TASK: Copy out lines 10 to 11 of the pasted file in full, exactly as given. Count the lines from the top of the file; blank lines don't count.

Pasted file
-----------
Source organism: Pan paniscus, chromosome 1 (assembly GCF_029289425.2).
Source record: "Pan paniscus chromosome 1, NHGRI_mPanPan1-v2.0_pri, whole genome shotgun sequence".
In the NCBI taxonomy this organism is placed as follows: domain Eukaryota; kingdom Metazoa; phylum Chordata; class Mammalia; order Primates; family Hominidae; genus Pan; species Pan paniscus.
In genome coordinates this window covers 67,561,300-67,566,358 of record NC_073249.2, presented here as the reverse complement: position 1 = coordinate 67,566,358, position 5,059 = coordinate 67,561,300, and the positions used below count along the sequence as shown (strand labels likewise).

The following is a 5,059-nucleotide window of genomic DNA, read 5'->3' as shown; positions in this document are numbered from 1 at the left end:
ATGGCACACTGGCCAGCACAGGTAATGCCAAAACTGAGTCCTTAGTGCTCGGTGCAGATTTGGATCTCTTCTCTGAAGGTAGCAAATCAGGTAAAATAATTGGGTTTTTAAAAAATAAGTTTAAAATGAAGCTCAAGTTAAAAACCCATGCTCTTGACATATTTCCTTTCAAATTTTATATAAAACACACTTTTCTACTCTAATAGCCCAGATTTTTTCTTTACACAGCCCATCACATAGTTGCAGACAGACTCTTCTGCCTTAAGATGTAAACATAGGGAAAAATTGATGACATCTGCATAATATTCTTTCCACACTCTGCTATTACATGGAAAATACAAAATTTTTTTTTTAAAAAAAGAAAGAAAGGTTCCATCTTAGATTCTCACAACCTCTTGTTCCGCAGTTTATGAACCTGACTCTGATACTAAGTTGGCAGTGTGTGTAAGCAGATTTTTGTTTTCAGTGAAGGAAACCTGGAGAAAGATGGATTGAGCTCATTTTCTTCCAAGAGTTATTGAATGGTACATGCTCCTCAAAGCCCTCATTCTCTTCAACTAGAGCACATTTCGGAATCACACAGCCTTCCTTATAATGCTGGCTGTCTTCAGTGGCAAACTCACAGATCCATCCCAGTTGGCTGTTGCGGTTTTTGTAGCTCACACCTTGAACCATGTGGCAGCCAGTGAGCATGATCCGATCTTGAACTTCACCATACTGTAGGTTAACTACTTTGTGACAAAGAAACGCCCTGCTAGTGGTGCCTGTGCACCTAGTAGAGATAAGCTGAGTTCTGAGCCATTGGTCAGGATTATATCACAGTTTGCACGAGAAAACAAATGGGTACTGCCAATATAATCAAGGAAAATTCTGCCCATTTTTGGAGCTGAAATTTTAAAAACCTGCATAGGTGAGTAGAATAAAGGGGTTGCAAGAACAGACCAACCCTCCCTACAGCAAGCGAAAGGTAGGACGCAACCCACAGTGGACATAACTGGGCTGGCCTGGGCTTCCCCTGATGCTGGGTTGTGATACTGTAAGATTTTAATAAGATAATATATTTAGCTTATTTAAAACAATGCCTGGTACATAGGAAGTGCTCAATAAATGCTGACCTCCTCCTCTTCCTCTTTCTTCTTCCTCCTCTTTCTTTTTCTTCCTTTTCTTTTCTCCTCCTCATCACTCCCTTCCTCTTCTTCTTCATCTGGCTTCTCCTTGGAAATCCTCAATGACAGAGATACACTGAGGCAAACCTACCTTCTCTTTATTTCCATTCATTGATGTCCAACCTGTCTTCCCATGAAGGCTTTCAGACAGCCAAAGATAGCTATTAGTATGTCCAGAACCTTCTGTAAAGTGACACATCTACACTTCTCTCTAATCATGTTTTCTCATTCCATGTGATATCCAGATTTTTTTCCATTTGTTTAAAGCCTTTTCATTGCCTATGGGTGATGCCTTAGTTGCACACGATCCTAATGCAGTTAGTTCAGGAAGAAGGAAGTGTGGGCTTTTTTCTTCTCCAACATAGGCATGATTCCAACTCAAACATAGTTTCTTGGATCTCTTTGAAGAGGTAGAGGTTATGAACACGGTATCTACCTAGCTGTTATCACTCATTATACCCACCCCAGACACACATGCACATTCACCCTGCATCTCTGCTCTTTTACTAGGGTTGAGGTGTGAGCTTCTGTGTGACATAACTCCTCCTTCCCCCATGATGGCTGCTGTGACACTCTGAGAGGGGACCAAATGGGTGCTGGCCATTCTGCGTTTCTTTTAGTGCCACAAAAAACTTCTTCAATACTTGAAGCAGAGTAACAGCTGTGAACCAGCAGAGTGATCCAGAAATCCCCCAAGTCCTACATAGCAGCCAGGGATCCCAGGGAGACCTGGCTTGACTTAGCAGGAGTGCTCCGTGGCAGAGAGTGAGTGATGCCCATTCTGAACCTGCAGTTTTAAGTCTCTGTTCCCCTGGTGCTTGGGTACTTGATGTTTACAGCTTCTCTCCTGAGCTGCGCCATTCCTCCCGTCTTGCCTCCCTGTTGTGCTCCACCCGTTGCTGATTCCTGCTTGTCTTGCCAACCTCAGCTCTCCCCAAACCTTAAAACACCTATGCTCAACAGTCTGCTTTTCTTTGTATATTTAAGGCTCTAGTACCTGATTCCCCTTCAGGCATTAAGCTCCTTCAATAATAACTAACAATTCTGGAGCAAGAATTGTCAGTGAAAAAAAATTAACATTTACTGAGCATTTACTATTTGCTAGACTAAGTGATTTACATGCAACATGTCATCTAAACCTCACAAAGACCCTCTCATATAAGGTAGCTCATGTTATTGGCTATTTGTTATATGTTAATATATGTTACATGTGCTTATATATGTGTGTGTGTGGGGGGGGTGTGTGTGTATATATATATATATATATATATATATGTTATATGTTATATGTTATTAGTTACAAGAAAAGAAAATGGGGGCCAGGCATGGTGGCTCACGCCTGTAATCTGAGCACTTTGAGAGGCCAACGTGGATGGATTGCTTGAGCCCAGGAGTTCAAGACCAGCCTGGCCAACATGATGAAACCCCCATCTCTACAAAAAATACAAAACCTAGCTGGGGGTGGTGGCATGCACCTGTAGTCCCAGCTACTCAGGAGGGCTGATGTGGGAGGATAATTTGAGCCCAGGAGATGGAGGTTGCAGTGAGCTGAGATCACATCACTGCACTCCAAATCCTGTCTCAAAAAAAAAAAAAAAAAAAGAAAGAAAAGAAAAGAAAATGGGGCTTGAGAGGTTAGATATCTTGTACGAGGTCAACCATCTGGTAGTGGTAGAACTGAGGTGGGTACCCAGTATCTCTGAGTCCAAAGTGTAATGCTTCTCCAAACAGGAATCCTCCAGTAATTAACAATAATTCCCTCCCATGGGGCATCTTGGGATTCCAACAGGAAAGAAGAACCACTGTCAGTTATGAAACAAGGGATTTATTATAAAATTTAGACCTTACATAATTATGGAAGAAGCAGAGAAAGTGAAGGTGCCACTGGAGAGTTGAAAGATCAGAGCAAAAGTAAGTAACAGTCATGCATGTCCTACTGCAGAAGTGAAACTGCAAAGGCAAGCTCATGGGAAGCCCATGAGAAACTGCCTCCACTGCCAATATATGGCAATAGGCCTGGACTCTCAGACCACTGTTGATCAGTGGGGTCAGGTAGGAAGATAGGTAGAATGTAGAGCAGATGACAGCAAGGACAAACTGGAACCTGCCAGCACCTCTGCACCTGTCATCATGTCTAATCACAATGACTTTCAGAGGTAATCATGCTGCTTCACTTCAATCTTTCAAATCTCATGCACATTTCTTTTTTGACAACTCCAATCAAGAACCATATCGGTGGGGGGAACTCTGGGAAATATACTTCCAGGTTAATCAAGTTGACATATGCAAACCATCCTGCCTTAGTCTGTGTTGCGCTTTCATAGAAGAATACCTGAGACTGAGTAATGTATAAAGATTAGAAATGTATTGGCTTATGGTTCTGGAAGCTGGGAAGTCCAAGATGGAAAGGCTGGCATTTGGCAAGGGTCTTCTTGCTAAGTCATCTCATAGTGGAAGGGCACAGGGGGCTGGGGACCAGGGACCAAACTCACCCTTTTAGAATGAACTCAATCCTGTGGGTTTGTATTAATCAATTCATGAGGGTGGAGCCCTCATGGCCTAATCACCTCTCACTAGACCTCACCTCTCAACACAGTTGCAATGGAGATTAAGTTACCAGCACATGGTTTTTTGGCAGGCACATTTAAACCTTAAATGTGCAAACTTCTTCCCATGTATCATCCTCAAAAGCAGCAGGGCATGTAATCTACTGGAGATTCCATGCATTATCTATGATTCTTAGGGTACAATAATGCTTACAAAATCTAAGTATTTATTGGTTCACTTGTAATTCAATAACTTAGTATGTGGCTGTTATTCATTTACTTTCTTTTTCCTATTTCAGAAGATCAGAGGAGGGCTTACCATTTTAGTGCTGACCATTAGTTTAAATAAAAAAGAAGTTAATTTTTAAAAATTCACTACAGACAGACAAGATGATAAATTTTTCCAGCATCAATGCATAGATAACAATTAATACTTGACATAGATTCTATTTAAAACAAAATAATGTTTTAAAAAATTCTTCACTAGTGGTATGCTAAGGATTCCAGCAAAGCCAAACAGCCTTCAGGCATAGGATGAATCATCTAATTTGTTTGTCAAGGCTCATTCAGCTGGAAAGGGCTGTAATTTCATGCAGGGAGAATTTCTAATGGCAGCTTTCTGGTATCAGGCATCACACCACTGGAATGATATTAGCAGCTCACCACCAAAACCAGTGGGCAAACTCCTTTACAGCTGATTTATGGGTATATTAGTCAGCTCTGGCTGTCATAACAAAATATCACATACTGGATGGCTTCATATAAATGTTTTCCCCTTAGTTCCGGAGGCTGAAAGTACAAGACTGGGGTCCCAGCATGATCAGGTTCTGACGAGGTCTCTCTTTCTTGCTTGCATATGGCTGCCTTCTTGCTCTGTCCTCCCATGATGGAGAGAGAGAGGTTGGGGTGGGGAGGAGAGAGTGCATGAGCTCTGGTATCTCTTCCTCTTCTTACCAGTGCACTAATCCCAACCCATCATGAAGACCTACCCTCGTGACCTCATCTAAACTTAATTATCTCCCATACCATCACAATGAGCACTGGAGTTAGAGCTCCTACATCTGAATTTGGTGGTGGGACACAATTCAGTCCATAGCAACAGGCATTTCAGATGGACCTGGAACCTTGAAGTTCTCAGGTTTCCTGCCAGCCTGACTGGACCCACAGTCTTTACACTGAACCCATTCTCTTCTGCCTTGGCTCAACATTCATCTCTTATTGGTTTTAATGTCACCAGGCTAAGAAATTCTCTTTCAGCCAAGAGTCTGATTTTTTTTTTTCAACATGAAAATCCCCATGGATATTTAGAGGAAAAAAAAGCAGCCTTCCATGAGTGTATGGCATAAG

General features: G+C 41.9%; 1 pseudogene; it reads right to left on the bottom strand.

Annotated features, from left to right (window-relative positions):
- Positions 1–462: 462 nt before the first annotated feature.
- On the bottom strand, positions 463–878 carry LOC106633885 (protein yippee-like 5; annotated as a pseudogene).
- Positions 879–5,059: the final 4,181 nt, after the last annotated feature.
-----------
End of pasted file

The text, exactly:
- On the bottom strand, positions 463–878 carry LOC106633885 (protein yippee-like 5; annotated as a pseudogene).
- Positions 879–5,059: the final 4,181 nt, after the last annotated feature.